Carole Brooks Platt, Ph.D.
Carole regularly attends the Science of Consciousness Conference in Tucson, AZ, except 2020, the year of the coronavirus. She has presented her research there, as well as at poetry events and other academic settings.
Her work was originally informed by Julian Jaynes's theory on the hallucinatory origins of poetry and prophecy in the right hemisphere of the brain.
She was an invited speaker at the Julian Jaynes Conference in Charleston, WV, in 2013, and, more recently, at a symposium on "Further Reaches of the Imagination II" at the Esalen Center for Research and Theory in Big Sur, CA, Nov 1-6, 2015. She was also invited to speak at the Poetry by the Sea global conference in Madison, CT, May 2016, but, unfortunately, was unable to attend.
On February 23, 2017, she presented her research at the Jung Center of Houston.
Her book, In Their Right Minds: The Lives and Shared Practices of Poetic Geniuses, brings together all of her literary and neuroscientific research and was an Amazon Hot New Release in Neuropsychology and Poetry / Literary Criticism.
Carole also provides research on hemispheric differences, atypical lateralization, and handedness at:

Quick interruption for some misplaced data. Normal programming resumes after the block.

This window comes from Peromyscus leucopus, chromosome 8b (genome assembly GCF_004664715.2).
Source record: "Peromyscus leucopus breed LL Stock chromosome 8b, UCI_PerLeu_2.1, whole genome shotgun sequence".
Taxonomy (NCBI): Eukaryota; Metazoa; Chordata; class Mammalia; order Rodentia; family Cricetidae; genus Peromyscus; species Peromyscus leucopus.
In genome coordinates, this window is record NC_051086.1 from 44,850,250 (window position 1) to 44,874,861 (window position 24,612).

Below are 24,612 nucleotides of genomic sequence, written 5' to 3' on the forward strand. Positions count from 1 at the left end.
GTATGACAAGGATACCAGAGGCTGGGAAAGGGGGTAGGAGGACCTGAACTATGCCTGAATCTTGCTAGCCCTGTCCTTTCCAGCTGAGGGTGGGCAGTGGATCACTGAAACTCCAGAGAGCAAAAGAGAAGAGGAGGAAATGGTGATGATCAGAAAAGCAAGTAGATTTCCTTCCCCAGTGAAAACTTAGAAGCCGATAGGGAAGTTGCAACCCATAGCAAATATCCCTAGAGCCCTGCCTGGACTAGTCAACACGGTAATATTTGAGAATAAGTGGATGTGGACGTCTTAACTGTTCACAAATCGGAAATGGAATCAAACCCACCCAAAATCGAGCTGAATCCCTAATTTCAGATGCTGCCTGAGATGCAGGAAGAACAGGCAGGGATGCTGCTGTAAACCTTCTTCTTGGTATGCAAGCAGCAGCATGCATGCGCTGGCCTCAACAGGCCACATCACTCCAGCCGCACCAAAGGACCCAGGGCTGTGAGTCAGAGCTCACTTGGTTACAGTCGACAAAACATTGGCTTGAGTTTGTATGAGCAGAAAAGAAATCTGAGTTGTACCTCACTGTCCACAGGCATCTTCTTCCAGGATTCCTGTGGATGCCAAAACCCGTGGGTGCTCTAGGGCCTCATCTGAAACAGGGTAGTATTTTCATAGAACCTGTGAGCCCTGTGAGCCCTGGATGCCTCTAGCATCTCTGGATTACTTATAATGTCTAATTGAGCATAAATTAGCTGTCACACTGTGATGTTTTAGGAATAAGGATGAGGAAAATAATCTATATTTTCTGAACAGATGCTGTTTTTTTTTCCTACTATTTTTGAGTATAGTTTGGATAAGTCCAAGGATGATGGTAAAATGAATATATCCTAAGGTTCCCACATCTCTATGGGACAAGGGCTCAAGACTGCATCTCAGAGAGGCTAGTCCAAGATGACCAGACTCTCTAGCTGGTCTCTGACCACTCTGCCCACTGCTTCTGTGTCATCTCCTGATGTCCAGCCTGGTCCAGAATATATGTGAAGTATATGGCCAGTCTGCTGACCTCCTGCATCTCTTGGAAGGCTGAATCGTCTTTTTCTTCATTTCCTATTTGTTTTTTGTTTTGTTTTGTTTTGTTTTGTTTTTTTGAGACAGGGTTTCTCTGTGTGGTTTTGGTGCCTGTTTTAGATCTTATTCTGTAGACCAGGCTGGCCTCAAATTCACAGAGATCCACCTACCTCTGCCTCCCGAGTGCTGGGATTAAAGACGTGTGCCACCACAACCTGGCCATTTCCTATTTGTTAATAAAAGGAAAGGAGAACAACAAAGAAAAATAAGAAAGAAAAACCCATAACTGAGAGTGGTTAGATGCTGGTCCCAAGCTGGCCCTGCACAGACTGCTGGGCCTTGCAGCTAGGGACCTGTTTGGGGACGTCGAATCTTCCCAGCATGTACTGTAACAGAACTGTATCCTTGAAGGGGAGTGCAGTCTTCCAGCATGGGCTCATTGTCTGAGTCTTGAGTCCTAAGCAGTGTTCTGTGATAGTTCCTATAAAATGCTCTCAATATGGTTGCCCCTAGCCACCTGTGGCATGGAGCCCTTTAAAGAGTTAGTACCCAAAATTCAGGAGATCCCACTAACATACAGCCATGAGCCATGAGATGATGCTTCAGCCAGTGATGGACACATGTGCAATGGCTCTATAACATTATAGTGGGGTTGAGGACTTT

Carole is currently working on a book on female mystics and mediums, beginning with Joan of Arc, and female poets who felt aligned with Joan. Carole's popular stand alone article on Joan of Arc is available for purchase from her publisher:
|Wide-eyed André Breton|
|Dutch author Hester Albach's book in French|
|The Real Nadja - Léona Delcourt|
|Léona's drawing accenting|
|Back cover with one of her letters|
We must an anguish pay
In keen and quivering ratio
To the ecstasy.
Sharp pittances of years,
Bitter contested farthings
And coffers heaped with tears.
everything would appear to man as it is, Infinite (112)” and affirms that: “At some point science
will realize that the universe is not a universe, as such. It will recognize that unlimited
consciousness is all there is (121).”
. . . through dreams, images, intuitions, and so on (144).”
Furthermore, the cover for my resulting book came to me as a hypnopompic image as I awoke one morning.